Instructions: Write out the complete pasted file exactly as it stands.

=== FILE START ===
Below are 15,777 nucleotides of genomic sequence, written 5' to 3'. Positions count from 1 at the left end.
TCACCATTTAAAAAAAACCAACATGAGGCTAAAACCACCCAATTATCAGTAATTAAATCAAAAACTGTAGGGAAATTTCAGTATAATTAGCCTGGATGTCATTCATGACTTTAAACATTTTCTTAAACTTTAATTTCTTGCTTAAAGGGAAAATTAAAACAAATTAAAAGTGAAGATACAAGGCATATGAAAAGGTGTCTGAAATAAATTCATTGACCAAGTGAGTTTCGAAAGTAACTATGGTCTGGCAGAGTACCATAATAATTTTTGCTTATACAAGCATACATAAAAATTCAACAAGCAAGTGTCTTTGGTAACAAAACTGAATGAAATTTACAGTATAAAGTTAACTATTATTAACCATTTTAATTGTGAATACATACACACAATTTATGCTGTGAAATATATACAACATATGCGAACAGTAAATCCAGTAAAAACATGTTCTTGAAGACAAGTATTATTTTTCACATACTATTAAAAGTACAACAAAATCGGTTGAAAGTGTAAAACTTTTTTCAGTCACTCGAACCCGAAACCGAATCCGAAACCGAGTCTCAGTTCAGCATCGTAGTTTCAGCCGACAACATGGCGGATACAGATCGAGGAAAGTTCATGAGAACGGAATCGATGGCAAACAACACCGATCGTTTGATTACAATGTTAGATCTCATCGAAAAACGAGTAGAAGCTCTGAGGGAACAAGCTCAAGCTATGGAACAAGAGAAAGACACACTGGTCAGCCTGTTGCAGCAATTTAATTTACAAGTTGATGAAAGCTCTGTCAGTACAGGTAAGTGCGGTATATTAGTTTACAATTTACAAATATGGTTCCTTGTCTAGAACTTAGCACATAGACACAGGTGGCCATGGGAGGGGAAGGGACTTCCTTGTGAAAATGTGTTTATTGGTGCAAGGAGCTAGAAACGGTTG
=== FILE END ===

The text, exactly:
Below are 15,777 nucleotides of genomic sequence, written 5' to 3'. Positions count from 1 at the left end.
TCACCATTTAAAAAAAACCAACATGAGGCTAAAACCACCCAATTATCAGTAATTAAATCAAAAACTGTAGGGAAATTTCAGTATAATTAGCCTGGATGTCATTCATGACTTTAAACATTTTCTTAAACTTTAATTTCTTGCTTAAAGGGAAAATTAAAACAAATTAAAAGTGAAGATACAAGGCATATGAAAAGGTGTCTGAAATAAATTCATTGACCAAGTGAGTTTCGAAAGTAACTATGGTCTGGCAGAGTACCATAATAATTTTTGCTTATACAAGCATACATAAAAATTCAACAAGCAAGTGTCTTTGGTAACAAAACTGAATGAAATTTACAGTATAAAGTTAACTATTATTAACCATTTTAATTGTGAATACATACACACAATTTATGCTGTGAAATATATACAACATATGCGAACAGTAAATCCAGTAAAAACATGTTCTTGAAGACAAGTATTATTTTTCACATACTATTAAAAGTACAACAAAATCGGTTGAAAGTGTAAAACTTTTTTCAGTCACTCGAACCCGAAACCGAATCCGAAACCGAGTCTCAGTTCAGCATCGTAGTTTCAGCCGACAACATGGCGGATACAGATCGAGGAAAGTTCATGAGAACGGAATCGATGGCAAACAACACCGATCGTTTGATTACAATGTTAGATCTCATCGAAAAACGAGTAGAAGCTCTGAGGGAACAAGCTCAAGCTATGGAACAAGAGAAAGACACACTGGTCAGCCTGTTGCAGCAATTTAATTTACAAGTTGATGAAAGCTCTGTCAGTACAGGTAAGTGCGGTATATTAGTTTACAATTTACAAATATGGTTCCTTGTCTAGAACTTAGCACATAGACACAGGTGGCCATGGGAGGGGAAGGGACTTCCTTGTGAAAATGTGTTTATTGGTGCAAGGAGCTAGAAACGGTTG